Indexed on: 11 Feb '15Published on: 11 Feb '15Published in: The primary care companion for CNS disorders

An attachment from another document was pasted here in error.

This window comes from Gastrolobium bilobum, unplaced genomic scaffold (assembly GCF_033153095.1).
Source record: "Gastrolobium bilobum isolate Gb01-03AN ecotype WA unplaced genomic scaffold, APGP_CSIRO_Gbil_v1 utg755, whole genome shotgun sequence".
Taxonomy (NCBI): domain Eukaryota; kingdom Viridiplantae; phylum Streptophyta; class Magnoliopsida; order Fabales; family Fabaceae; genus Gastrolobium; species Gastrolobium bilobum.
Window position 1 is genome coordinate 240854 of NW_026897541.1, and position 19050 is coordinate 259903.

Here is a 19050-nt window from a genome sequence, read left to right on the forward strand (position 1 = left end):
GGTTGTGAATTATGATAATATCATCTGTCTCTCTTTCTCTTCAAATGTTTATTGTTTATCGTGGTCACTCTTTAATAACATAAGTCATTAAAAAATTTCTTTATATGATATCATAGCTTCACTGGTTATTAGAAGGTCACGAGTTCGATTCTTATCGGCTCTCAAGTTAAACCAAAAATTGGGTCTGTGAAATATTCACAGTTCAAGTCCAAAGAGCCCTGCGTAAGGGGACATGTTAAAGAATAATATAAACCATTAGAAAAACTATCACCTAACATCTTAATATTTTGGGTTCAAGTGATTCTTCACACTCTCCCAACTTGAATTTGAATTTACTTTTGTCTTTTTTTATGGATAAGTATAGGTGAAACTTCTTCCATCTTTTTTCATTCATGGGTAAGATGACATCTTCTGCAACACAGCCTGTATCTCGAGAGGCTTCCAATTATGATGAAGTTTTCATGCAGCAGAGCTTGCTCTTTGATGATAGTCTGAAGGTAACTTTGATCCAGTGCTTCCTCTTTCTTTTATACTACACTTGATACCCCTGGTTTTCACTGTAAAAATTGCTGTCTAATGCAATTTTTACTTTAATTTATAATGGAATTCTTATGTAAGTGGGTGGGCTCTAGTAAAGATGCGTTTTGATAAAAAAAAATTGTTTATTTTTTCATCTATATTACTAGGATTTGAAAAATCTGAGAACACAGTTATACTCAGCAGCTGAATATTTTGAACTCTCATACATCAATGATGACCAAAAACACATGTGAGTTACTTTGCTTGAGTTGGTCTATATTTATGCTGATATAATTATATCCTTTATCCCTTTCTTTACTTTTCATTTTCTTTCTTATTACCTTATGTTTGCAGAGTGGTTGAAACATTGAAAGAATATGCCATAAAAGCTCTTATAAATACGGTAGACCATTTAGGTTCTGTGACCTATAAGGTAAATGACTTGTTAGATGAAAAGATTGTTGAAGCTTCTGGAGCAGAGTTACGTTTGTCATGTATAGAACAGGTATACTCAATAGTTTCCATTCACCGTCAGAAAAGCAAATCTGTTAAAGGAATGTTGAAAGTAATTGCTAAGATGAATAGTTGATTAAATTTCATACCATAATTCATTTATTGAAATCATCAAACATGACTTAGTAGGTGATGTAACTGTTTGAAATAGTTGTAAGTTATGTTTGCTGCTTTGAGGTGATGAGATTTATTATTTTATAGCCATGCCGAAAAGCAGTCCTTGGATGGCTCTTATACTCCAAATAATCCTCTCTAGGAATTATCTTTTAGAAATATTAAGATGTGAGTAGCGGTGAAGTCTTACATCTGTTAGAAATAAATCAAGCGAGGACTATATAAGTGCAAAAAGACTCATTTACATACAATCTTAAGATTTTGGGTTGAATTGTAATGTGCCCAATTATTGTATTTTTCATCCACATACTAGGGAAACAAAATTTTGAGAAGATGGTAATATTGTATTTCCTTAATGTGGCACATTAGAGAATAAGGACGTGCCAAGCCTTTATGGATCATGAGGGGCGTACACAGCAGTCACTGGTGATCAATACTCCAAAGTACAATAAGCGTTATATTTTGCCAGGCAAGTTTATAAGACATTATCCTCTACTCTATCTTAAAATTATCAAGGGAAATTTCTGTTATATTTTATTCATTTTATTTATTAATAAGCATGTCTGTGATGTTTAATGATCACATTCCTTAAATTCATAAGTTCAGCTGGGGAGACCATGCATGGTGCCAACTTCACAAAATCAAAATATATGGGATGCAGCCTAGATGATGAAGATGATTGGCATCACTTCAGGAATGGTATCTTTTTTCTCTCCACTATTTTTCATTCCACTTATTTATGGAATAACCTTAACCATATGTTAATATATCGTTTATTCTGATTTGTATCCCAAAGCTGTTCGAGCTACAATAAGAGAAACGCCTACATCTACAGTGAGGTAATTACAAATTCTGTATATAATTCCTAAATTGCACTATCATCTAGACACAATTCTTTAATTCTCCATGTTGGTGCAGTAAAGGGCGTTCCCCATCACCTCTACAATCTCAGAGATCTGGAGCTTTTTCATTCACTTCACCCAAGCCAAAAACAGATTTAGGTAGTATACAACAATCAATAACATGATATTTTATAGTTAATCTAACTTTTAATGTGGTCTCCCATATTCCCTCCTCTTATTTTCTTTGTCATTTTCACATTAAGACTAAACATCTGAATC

This post hoc analysis aimed to determine whether patients with major depressive disorder (MDD) in duloxetine trials who were antidepressant naive or who were previously exposed to antidepressants exhibited differences in efficacy and functioning.Data were pooled from 15 double-blind, placebo- and/or active-controlled duloxetine trials of adult patients with MDD conducted by Eli Lilly and Company. The individual studies took place between March 2000 and November 2009. Data were analyzed using 4 pretreatment subgroups: first-episode never treated, multiple-episode never treated, treated previously only with selective serotonin reuptake inhibitors (SSRIs), and previously treated with antidepressants other than just SSRIs. Measures included the 17-item Hamilton Depression Rating Scale (HDRS-17) total and somatic symptom subscale scores, Montgomery-Asberg Depression Rating Scale (MADRS) total score, and Sheehan Disability Scale total score. Response rates (50% and 30%) were based on the HDRS-17 total score and remission rates on either the HDRS-17 or MADRS total score.Response and remission rates were significantly greater (P < .05 in 11 of 12 comparisons) for duloxetine versus placebo in the 4 subgroups. A trend of greater response and remission occurred for first-episode versus multiple-episode patients; both groups were generally higher than the antidepressant-treated groups. Mean changes in efficacy measures were mostly significantly greater (P < .05 in 13 of 16 comparisons) for duloxetine versus placebo within each pretreatment subgroup, with some (P < .05 in 2 of 24 comparisons) significant interaction effects between subgroups on HDRS-17 total and somatic symptoms scores.Duloxetine was generally superior to placebo on response and remission rates and in mean change on efficacy measures. Response and remission rates were numerically greater for first-episode versus multiple-episode and drug-treated patients. Mean change differences on efficacy measures among the 4 subgroups were inconsistent. Duloxetine showed a similar therapeutic effect independent of episode frequency and antidepressant pretreatment.